One of the biggest challenges to meal planning is when your food preferences don’t match those of the people you cook for. My husband says that I like frouffy food. That apparently isn’t his favorite.
When we got married, I had to completely rework my meal planning. The new foods I was discovering graced the pages of Bon Appetit or the menus of high-end Santa Barbara restaurants.
The recipes of my childhood featured things that he was adamantly opposed to eating; my mom’s chicken enchiladas were sauced processed cheese, sour cream, and canned chili. Most of the casseroles I loved from my early years featured cream of mushroom soup.
Now, I’m with him on the canned soups and shelf-stable cheese, but sometimes it’s frustrating not to get the frouffy past him and/or the six kids.
Here are some of the things that I’ve learned about meal planning for “picky” eaters:
1. Make meals that everyone loves.
We waste less and enjoy our time a table more when we prepare meals that everyone loves. There are plenty of those options, so it works a lot of the time.
Ask your people what they really love. This answer can change from time to time.
2. Make meals that can be served as a buffet.
Often I serve burritos, nachos, tacos, even pizza set up in a way where my people can customize their meals to suit their preferences. I get it my way, they get it theirs.
3. Make meals that challenge them.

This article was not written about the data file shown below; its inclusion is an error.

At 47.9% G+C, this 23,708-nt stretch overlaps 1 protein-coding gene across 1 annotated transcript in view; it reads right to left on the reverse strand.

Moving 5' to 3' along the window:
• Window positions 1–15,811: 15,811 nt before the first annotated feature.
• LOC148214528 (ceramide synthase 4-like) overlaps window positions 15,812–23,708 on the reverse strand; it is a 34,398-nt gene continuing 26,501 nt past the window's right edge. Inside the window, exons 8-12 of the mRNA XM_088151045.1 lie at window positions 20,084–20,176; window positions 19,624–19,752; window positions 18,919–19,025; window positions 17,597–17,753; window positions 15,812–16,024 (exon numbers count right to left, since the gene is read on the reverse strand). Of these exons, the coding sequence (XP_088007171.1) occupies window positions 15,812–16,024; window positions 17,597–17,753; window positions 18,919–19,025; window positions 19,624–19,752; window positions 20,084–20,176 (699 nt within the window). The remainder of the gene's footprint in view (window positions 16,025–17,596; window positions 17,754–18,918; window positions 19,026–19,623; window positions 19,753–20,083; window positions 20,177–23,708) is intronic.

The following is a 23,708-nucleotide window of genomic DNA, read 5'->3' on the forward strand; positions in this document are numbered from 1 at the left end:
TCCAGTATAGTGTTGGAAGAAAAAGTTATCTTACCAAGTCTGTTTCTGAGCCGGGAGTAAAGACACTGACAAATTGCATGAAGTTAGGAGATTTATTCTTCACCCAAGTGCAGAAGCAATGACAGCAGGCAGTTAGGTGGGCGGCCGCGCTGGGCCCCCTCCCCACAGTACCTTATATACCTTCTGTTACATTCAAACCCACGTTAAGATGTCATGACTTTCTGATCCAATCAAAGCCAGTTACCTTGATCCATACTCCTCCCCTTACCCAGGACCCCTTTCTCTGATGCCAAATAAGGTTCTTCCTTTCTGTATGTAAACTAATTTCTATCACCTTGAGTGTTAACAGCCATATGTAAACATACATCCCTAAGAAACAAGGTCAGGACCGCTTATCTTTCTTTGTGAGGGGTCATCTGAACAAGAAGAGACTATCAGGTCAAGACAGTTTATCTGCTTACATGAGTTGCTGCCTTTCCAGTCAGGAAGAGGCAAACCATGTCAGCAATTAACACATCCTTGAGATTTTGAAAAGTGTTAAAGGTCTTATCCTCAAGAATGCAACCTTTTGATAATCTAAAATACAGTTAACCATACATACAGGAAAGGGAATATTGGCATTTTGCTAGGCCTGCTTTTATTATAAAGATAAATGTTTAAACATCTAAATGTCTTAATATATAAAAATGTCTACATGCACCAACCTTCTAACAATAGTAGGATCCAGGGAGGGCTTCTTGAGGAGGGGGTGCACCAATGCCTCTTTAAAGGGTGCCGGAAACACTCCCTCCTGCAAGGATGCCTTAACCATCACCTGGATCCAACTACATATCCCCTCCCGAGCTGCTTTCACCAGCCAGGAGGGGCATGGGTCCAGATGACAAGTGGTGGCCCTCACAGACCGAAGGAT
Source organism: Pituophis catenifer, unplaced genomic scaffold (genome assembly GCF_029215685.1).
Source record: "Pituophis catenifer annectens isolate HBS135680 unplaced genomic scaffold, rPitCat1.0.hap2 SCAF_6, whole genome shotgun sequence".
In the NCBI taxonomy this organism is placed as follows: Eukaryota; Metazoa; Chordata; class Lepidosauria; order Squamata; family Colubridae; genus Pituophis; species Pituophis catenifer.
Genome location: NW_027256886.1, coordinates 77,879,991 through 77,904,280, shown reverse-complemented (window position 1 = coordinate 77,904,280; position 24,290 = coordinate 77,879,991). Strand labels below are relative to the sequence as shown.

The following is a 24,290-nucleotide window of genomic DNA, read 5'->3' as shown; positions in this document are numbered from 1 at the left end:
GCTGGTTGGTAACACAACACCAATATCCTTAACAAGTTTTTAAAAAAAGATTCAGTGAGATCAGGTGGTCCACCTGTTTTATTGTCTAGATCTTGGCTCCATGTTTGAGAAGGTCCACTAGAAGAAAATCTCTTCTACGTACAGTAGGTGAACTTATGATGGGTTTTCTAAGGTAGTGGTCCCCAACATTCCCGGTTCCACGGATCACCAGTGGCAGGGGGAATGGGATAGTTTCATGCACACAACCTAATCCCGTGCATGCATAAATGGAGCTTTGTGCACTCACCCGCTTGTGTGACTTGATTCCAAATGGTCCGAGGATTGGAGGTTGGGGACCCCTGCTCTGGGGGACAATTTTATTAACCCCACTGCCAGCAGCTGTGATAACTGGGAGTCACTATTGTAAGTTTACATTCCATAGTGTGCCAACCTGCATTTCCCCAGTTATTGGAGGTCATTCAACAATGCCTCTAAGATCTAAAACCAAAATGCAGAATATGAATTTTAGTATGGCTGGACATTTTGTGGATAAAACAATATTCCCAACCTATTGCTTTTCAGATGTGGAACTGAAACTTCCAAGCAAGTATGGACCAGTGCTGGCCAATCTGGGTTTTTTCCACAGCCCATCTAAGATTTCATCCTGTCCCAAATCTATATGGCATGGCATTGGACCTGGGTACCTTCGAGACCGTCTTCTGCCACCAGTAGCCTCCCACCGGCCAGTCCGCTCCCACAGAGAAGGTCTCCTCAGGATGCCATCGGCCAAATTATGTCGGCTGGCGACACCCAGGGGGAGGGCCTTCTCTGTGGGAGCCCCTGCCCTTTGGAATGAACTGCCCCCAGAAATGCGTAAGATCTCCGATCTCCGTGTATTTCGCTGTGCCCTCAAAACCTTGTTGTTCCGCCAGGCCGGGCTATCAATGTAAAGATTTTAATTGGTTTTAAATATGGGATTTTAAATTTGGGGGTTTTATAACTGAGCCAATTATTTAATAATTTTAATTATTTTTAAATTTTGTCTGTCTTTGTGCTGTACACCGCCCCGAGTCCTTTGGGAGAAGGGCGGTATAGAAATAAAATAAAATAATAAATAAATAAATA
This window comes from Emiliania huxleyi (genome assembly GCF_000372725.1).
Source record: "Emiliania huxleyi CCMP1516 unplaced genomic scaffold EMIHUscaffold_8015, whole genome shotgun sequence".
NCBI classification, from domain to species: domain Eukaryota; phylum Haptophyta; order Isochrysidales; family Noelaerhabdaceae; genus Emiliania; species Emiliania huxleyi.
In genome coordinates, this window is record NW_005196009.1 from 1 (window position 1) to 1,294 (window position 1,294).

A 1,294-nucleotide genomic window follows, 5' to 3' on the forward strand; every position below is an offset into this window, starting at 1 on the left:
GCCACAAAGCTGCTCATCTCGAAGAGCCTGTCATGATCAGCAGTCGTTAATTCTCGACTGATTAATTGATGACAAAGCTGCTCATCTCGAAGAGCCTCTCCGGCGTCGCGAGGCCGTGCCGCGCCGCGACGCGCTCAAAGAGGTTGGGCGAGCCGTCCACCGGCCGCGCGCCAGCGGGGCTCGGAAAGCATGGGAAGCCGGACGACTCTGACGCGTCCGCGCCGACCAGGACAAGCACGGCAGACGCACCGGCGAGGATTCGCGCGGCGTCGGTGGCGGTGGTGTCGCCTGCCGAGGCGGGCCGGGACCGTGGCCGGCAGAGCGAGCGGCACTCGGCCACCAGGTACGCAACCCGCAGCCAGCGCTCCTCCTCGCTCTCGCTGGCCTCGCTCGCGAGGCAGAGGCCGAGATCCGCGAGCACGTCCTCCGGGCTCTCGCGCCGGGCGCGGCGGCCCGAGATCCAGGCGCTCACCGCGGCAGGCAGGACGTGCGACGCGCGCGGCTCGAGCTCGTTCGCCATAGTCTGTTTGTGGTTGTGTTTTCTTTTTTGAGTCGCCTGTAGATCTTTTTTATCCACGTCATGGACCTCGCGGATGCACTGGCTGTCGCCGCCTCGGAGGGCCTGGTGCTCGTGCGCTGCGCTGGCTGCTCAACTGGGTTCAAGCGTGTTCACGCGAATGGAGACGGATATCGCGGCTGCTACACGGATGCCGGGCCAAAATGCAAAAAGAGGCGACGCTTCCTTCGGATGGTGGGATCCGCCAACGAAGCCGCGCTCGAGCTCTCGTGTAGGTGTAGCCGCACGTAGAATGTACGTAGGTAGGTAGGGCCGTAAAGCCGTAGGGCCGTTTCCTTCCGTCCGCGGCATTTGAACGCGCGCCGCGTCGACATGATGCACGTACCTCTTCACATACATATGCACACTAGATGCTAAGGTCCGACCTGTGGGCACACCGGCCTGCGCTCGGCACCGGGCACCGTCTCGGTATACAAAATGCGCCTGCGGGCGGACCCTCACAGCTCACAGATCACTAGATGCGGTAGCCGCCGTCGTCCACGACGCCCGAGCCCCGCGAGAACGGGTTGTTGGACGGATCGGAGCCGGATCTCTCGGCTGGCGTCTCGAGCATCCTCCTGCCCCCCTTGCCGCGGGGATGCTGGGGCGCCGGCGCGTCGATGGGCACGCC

It’s okay not to “love” every meal you eat, provided that it’s nourishing. It’s a good thing to plan an adventure meal for your family on a weekly or monthly basis. Yes, really. That’s the only way that we learn new flavors and expose ourselves to new foods.
Doing this at a restaurant often seems to help. Gramma’s house is even better.
I don’t usually make funky food as the main dish. Our biggest challenge (usually) is vegetables. I try to include several different vegetable options
4. Make them eat bread and jam.
One of my favorite children’s books is Bread and Jam for Frances by Russell Hoban. (Psst. That’s an affiliate link.) In the story, big sister Frances refuses to eat anything new. She insists that she only wants to eat bread and jam. So her parents let her. Until she’s absolutely sick of the stuff.
Surely, there are children and spouses who could eat the same old, same old every day. I think eventually most people want a change. Be ready with some new and interesting foods to tempt them with.
Meal planning shouldn’t be painful.
It should be a fun chance to creatively do something that everyone has to do: eat.
Meal Planning 101
This post is part of a larger series, teaching you everything you need to know about meal planning. Check out all the posts here.
Don’t forget to submit your meal planning questions. I’ll be answering them over the next few weeks.
How do YOU plan meals for picky eaters?